what part of go…?

on taking the great commission seriously

I don’t know where it came from or who first said it, but, somewhere near the intersection of motherhood and sarcasm came the question, “What part of ‘no’ don’t you understand?” Frustrated at disobedience and a lack of discipline parents everywhere have played the rhetorician. They keep asking a question that requires no answer whatsoever.

Akin to these frustrated parents, missionaries and pastors across the globe have started turning to American churches, to the American evangelical community and are asking a strangely similar question.

What part of ‘Go’ don’t you understand?

Go, as in, “Go…and teach all nations…”

That’s what Jesus told his disciples to do. Go.

For those ex-fishermen, that was the first step, and it would be cool to tell you that they all in unison said, “Yes, Lord.” and went. They didn’t. They waited. They stayed. They got comfortable in Jerusalem. The Lord said go and nobody went, even after He fulfilled the promise of the Holy Spirit.

For those ex-fishermen, the first step was going. The same is true for you and me today. Going is just the first step. Often its the most difficult, and sadly its also the most neglected. Instead of going, we’re staying. We fail before we ever start because we fail by not starting.

The command given by Jesus to his disciples to go to all nations and make disciples isn’t difficult to understand. Yet, we waste time day after day dabbling in semantics and common stereotypes, while churches struggle, missionaries burn-out and people long for the good news of a Savior.

We dabble in semantics because we’ve made going to teach all nations the same as going across the street and inviting our neighbor to church. The stark truth is that they are not the same. Local evangelism only does not fulfill the Great Commission.

No, doctrinally, the Great Commission is not difficult to understand. Jesus came to save the lost. He gave himself as the ultimate sacrifice and then commanded his friends to take his message to the ends of the earth. Every single nation needs the message of grace. Doctrinally, it’s easy. It’s our duty to deliver the good news.

Practically, there are a few more steps involved, but it if we get rid of all the fluff and all of the excuses, it boils down to a question of obedience.

So, I’m calling you out today. I’m pointing my finger at you. I’m daring you to go.

That’s what this is, a dare. This is a call for anyone who follows Jesus to take Matthew 28:19 at face value and do something about it. It’s a call to action. First, it’s a call to go. Sure, you can work at in your own neighborhood and within the comfort of your own community and culture. But, if you do it that way, and only that way, we’ll never get the job done.

It’s time to put your plans on hold. It’s time to stop worrying about little league and whether they have Heinz ketchup in Bangladesh. It’s time to leave the 99 and go rescue the 1. It’s time to make a sacrifice.

Excuses in 3, 2, 1…

I don’t know when or where, but somewhere down the line, disciples started rationalizing and stopped following. People settled in. They got comfortable and began to say, “Not everybody can go.”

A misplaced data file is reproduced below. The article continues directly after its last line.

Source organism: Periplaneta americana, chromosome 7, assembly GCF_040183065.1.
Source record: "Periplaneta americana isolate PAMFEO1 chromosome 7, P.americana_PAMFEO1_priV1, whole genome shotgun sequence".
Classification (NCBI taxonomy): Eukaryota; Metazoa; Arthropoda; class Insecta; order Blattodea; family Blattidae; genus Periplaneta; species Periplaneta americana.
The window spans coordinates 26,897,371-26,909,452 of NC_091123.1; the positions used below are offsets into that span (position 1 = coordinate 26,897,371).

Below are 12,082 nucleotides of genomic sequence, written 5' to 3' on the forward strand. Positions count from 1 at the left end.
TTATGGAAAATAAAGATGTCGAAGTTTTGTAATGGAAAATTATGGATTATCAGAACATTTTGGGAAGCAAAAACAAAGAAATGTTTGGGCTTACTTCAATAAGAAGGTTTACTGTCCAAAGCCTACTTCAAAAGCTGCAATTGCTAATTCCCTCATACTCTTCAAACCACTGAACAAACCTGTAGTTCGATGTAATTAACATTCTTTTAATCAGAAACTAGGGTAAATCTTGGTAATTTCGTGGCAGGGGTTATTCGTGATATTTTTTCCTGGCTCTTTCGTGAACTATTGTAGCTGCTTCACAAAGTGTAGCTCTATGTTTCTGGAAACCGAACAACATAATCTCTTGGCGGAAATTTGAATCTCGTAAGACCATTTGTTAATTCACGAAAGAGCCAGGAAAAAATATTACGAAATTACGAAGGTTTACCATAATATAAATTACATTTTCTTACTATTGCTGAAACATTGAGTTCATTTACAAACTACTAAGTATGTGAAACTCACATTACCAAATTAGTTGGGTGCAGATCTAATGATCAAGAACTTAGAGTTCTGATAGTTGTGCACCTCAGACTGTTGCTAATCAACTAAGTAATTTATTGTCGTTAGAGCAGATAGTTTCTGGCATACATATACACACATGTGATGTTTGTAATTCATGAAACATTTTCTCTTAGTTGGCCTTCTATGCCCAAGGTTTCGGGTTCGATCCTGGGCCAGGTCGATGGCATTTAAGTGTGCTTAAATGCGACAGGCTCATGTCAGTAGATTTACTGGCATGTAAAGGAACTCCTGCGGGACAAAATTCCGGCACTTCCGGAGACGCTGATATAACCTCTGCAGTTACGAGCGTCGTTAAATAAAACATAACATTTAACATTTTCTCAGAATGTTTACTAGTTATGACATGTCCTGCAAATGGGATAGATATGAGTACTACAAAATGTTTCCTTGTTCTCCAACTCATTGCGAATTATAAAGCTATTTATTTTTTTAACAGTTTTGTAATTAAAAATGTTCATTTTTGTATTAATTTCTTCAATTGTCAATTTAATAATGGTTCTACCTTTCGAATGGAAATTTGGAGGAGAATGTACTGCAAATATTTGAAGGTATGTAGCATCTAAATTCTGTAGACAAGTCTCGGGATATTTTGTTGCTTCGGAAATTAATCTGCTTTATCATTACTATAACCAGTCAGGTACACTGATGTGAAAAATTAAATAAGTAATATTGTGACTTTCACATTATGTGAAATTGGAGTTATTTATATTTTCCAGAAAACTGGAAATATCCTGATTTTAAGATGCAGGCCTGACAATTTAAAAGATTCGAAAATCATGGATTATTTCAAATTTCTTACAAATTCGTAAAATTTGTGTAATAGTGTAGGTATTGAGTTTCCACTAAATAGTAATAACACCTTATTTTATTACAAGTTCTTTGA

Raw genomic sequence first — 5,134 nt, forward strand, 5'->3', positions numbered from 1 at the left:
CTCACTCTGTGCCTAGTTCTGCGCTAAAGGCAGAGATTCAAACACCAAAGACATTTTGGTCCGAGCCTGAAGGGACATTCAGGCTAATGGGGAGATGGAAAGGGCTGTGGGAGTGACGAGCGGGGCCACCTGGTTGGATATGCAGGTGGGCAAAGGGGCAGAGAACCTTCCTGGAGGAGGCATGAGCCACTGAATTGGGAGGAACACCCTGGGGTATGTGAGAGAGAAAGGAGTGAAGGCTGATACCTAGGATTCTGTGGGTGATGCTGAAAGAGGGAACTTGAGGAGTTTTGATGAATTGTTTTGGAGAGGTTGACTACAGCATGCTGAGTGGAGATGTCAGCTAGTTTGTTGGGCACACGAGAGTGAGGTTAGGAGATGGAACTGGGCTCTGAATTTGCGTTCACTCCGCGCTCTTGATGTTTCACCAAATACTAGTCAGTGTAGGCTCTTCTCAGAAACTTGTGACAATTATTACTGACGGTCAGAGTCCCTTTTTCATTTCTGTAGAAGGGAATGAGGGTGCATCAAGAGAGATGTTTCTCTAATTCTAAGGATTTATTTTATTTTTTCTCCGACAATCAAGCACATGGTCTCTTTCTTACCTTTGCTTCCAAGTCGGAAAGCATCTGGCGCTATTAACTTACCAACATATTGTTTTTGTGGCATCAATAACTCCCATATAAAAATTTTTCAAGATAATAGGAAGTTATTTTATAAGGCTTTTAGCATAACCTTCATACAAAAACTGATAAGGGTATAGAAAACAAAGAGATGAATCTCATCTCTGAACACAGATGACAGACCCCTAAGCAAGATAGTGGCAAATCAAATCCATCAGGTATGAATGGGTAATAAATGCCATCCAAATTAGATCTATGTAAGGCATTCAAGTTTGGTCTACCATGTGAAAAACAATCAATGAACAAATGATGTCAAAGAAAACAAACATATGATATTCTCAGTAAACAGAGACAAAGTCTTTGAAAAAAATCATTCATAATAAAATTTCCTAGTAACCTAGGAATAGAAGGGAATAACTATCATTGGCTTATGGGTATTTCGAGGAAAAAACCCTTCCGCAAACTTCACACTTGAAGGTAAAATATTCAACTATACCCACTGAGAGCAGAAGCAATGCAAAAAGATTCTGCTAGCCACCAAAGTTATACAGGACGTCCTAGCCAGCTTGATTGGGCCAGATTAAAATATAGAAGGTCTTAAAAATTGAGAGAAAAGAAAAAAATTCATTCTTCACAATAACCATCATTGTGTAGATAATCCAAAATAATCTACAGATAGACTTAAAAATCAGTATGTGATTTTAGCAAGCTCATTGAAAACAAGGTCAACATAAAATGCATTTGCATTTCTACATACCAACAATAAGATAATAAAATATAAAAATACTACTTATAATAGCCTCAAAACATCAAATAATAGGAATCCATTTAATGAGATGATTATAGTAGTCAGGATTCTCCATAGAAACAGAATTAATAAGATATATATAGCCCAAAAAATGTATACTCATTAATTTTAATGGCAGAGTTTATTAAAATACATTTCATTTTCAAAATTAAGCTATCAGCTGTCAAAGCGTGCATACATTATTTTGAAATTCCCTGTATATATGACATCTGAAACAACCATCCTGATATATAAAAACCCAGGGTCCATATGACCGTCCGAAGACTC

Saying that is nothing more than an excuse. It’s walking the party line. It’s what everybody says. It’s what everybody has always said, and it’s exactly what people say who don’t want to go.

Maybe you’ve used, “Not everybody’s called to go. Somebody needs to stay here and take care of things at home.”

I used to say it all the time. I wish that I could take those words back. I wish that I had never uttered them because they just aren’t true.

I used to be part of the problem, singing the same verses along with the rest of the choir, until I was confronted with the difficult question.

What about you?

As I prayed that someone might go and preach the gospel to those who had never heard, one response rang in my ears, “What about you?” I had no good answer, but I had a bunch of excuses.

I liked where I lived. The church that I pastored was growing. Someone else would do a better job. I could do more in America. They just kept coming, and I kept staying.

So, let me put it on the bottom shelf so that everybody can get a hold of it. Let me put it down there for those who say that not everybody can go to the mission field.

You need to go to the mission field.

You.

I’m not talking about just wanting to go. I’m talking about actually going. Having a desire to go doesn’t cut it anymore. It’s too easy. There are too many resources. We’re not talking about taking the slow boat to China any more. You need to go.

The Master looked at those eleven followers on a mountain in Galilee, and in the king’s English he said, “Go ye…” In Alabama he would have said, “Ya’ll, go.”

All of You.

All of you. Not one of them received a special call or alternate instructions. Not one of them was exempt. Each of the eleven bore the full brunt of the command. They weren’t to go alone, but neither were they given the choice to ignore the command, without consequences.

Exempting yourself from the Great Commission is selective service. It’s selective obedience, and it’s also an affront to the authority of the Lord Jesus himself.

So, pop the bubble. Get out of the box. Pray. Find somebody that needs help and go help them.

Start something. Join a team. Get up and go. Quit trying to build your kingdom and start building His! Embrace the obscurity. Join the choir of the unsung.

Missions isn’t mysterious and missionaries aren’t a special breed of believers.

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